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How to Prepare for the LSAT

Instructor: Rachel Diamond
In October 2014, the Law School Admission Council (LSAC) surveyed students who took the LSAT to determine the most effective study methods. Find out which preparation strategies resulted in higher test scores.

Test Preparation Books

The LSAC study showed that students who used test preparation books saw the biggest difference in their scores. These books were also reported as the second most popular method of study.

The books available to help you prepare for the LSAT feature strategies for answering questions on each exam section, ways to save time while taking the exam, test-taking drills, sample questions and explanations for different types of questions. Some of these books are available from the same companies that offer commercial test preparation courses, like Kaplan, Powerscore and The Princeton Review. You can even find an LSAT for Dummies book.

Other Test Prep Methods

The study showed that students who used the test preparation methods below also had higher scores on the LSAT:

LSAC Preparation Materials

The third most popular test prep method, according to the study, was using LSAC prep materials. LSAC offers free sample questions with explanations and free test prep videos on their website that can help you get ready. They also sell The Official LSAT Handbook and The Official LSAT Superprep, which contains three sample tests with explanations for each question and a guide to the LSAT logic problems.

Commercial Test Preparation Courses

Another popular method, fourth most common on the study, is a commercial test prep course. You can find both in-person and online test prep courses available from several companies. An in-person LSAT prep course might give you much-needed structure and accountability. It could also give you access to an instructor who can answer questions and provide specific feedback. Online courses are also available and might be better for self-starters, but may not provide all of the same benefits as in-person courses. However, these courses can be expensive - online courses cost between $800 and $1,000, and live courses cost between $1,200 and $1,500.

As a low-cost alternative, Study.com offers an LSAT Prep & Review course and an LSAT Prep: Tutoring Solution course with video lessons and short quizzes to prepare you for the reading comprehension sections. These courses also feature tips and strategies for writing strong essays.

LSAC Sample Tests

Sample tests (6th most common study method among respondents to the LSAC study) can prepare you so that there are minimal surprises when you sit down to do the real thing. LSAC recommends that you take at least one full practice test, under time constraints, to prepare yourself. Drilling yourself on each section of the LSAT, in a timed session, will make sure that it feels more natural to you come exam time. LSAC offers prep tests in an e-book format on its website. Paper-based prep tests are also available.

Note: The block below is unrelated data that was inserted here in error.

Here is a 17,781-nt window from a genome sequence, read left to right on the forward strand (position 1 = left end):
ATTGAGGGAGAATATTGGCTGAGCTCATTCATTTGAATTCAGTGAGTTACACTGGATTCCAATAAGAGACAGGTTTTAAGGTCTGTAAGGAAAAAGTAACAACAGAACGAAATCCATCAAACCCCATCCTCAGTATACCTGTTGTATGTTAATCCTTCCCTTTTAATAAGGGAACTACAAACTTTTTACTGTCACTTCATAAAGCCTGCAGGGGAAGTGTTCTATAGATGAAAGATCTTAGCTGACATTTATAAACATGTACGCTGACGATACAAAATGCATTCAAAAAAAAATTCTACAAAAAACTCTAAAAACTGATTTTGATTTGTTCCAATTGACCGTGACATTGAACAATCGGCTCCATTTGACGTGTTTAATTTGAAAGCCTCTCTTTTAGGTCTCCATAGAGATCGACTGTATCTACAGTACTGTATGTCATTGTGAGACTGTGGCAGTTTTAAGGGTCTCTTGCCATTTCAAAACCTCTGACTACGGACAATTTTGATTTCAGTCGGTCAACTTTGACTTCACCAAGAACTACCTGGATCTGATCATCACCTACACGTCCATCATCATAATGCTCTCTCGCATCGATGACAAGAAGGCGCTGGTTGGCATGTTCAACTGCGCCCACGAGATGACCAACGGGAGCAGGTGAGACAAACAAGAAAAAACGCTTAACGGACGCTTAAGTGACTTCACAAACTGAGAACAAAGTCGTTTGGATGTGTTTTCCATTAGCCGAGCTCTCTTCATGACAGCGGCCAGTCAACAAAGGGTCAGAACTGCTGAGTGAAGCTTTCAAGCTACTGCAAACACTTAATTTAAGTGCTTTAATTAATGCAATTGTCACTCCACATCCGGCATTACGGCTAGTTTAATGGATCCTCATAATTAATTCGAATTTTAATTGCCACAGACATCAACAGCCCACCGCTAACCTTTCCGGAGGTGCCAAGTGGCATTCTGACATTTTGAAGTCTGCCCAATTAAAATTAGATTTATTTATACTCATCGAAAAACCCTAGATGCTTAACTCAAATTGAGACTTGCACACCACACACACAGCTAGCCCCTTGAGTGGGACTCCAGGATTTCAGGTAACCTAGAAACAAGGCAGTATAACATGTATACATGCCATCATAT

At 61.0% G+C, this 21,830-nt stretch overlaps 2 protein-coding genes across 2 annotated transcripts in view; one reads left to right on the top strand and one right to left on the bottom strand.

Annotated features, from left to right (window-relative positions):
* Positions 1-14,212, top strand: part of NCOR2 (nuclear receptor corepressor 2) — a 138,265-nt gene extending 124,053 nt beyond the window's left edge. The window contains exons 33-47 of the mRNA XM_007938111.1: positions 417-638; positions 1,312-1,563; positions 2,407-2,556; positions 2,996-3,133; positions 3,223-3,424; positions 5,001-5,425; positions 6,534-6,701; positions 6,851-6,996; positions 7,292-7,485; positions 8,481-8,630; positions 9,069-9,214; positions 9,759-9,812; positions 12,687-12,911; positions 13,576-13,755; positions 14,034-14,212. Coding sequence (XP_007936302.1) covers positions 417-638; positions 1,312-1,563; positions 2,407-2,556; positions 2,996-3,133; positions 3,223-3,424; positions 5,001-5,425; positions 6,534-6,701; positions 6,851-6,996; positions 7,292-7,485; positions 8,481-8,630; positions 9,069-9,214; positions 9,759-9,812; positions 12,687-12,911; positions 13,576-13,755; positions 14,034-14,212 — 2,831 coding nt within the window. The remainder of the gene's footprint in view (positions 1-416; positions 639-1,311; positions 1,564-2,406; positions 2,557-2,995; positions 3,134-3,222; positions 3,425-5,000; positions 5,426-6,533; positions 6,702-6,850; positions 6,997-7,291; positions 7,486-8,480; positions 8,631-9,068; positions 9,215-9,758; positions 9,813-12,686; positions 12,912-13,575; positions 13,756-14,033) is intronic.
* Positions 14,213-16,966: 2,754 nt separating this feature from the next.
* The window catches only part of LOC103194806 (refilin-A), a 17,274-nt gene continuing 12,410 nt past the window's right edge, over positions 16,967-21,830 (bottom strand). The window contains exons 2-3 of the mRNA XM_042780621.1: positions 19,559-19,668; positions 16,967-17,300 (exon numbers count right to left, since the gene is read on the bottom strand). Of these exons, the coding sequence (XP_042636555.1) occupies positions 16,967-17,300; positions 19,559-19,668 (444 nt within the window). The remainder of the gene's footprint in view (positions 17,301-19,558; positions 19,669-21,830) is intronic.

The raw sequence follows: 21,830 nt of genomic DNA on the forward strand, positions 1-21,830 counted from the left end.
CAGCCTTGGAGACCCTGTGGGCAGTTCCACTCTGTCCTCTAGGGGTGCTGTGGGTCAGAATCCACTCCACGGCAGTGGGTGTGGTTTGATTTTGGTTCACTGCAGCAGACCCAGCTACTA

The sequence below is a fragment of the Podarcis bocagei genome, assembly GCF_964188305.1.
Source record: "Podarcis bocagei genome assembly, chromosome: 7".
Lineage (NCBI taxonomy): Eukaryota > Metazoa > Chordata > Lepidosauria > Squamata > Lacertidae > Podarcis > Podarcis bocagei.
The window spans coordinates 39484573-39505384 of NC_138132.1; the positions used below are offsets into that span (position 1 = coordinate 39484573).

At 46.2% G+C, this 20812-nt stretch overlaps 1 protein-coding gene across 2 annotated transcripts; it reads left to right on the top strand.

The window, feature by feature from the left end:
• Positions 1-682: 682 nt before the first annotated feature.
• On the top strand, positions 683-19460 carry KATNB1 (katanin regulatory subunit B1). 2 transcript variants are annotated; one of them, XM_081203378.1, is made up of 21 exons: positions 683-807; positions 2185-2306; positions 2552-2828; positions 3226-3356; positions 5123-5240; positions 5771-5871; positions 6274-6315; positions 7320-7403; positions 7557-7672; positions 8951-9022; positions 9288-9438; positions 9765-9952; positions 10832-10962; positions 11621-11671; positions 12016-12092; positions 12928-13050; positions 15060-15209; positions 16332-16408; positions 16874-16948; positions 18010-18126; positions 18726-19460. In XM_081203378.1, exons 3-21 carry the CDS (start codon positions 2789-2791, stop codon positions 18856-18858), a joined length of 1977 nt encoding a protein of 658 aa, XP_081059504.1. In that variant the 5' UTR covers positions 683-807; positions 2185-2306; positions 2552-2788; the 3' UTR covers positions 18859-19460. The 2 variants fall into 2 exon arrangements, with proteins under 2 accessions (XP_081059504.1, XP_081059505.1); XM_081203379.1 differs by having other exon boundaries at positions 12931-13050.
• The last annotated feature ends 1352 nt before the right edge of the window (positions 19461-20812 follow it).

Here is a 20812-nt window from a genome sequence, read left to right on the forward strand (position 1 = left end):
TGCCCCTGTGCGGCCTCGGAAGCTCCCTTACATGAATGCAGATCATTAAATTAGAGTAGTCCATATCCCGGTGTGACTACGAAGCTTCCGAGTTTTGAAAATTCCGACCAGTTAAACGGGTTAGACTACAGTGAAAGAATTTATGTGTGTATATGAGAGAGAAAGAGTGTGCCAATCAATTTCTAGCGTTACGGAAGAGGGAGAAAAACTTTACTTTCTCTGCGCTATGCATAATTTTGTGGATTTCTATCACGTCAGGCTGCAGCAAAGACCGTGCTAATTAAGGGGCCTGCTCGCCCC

Self-Study

Self-study was the most popular method reported by test takers on the LSAC study . If you are organized and motivated, it's easy to create your own self -study program. You can use some of the materials described above, give yourself practice tests and educate yourself on the tricks to solving each kind of test question.

Exam Day - and the Night Before

As on any test, be sure to get a good night's sleep the night before and eat a good breakfast! Here are some other tips for a drama-free exam day:

  • Be sure to print your LSAT Admission Ticket, available on your LSAC.org account. The address for your testing center may change right up until the night before, so printing it then will assure that you have the timeliest information.
  • Make sure you have plenty of sharpened No. 2 pencils! The test must be completed in pencil, no pens or mechanical pencils will be allowed, and no writing utensils will be provided by the test center.
  • You can bring a clear gallon-sized plastic bag containing your ID, wallet, keys and pencils, among other things. Prepare your bag the night before so that in the morning all you have to do is grab it and go.
  • The test can take 7 hours, so bring a snack! You can have a beverage in a non-aluminum container and a snack in your clear bag.
  • Numerous things are prohibited at the test center, including cell phones, purses, backpacks, hats or hoodies. Review the list on the LSAC's website and make sure you know where you will store any items that you can't bring in with you - or leave them at home.
  • Give yourself plenty of time to make it to the testing center and park (if you drive). If you are late, you will not be admitted once the test has begun.
  • If you have to use the bathroom, do so before you check in. Otherwise, you will have to wait until the beginning of the test.

LSAT Overview

The LSAT is made up of five sections, each of which contains 35 multiple-choice questions. The sections test reading comprehension, analytical reasoning and logical reasoning. There is also a writing section, where you are given 35 minutes to write an essay on a given prompt. This section is unscored but your sample is provided to the law schools that you listed on your LSAT registration.

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